Canning 101: Fruit Float
Recently one of our readers asked us, “When canning strawberries or peaches in syrup, or even tomatoes packed in water, why do they float in your jars?” We thought this was a great question that required an explanation.
Many of us have experienced fruit float when canning whole fruits and some vegetables. It’s not attractive and if given a choice we’d probably all prefer if our fruit co-operated and did as it’s told…that is sink to the bottom, submerged in liquid. But, sometimes this just doesn’t happen and we are left wondering “Why? Is it safe to eat? And, what could we have done to prevent it?’
Firstly, the good news, it is perfectly safe to eat. Fruit float will not affect the taste or the shelf life of the preserve (as long as proper canning practices were followed). But, don’t you still wonder why it happens and if there is anything that can be done to prevent it?
Here are a few suggestions that may help to prevent future buoyancy problems.
- Select fruit that is fresh, firm, unblemished, and ripe. A few years back, we purchased multiple boxes of peaches that were seconds. At half the price we thought it was a steal but they caused us 10 times more grief and ended up floating like crazy. They were all at different stages of ripeness with bruised areas which made it challenging to slip off the skins. Plus, over ripe fruit does not absorb enough sugar causing them to float in the jars.
- Use the hot pack method. While both the hot pack and cold pack methods are used to can whole fruits and vegetables, the hot pack method may help to prevent fruit float. The hot pack method requires the fruit to be heated through before packing into hot sterilized jars. This method helps to expel the air that all fruits contain, making them more dense and less likely to float to the surface. Heating them through also shrinks the fruit (slightly) allowing jars to be packed tightly; again, helping to prevent the fruit from floating. The cold pack or raw pack method of preservation allows fruits and vegetables to be packed without heating but it requires a longer processing time. During processing, the air in the fruit or vegetables will be cooked out causing them to shrink in size and create more room in the jars which allows them to float to the surface.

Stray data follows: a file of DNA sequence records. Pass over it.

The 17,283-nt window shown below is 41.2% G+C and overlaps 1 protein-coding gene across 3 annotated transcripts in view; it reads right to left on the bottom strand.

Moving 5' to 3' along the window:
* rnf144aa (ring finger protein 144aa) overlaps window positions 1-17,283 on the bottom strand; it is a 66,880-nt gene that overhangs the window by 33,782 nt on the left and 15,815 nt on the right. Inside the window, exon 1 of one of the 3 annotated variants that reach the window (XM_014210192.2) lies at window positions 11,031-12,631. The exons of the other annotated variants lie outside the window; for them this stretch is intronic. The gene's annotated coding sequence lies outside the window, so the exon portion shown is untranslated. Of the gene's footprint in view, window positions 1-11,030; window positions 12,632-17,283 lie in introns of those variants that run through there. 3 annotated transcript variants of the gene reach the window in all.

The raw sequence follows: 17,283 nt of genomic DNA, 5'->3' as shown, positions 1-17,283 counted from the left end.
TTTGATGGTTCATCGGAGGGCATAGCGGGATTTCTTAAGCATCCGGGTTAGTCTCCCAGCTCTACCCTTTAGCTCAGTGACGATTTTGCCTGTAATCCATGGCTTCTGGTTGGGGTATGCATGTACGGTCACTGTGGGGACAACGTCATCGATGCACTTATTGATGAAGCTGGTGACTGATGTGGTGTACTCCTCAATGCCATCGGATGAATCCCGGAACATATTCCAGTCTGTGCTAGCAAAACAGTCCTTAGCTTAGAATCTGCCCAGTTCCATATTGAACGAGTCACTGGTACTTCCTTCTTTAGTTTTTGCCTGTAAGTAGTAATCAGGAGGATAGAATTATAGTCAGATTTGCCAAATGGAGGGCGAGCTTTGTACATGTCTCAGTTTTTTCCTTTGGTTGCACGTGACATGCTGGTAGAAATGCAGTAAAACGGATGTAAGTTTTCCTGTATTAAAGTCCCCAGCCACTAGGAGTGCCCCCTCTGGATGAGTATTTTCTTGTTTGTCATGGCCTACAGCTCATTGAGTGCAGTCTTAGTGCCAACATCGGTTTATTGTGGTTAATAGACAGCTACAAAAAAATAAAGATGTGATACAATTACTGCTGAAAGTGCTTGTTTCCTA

- Packing jars. Be sure to pack the fruit tightly in each jar without crushing the pieces. Remove all air bubbles and top up with additional fruit and/or liquid. Some shrinkage will occur during processing so fruit that is well packed in each jar is less likely to have the space and/or room to float.
- Sugar content. Some fruits like apricots, rhubarb, and berries naturally have more air in their cells which makes them more buoyant. Coating these fruits in sugar and setting aside allows the fruit to absorb the sugar and expel some of the water to make the fruit more dense. Heavier, more sugary syrups may cause fruit to float. Why? Light syrup, juice syrups, or water packed fruits/vegetables are in an environment where the fruit/vegetables are equally as dense as the liquid, diminishing buoyancy. Fruit in a heavier syrup is lighter than the liquid and therefore may float. Note: We pack 90% of our fruits in a very light syrup and will still occasionally experience fruit float.
- Follow processing times carefully. Over processing fruits and vegetables will destroy cell structure, making fruit lighter and more likely to float.
Although, it may be impossible to prevent fruit float every time, the above suggestions should help. And, sometimes understanding why something is happening is enough.
The peaches on the left are fine but both the strawberries (center) and the plums (left) have fruit float. But, we guarantee they all taste yummy!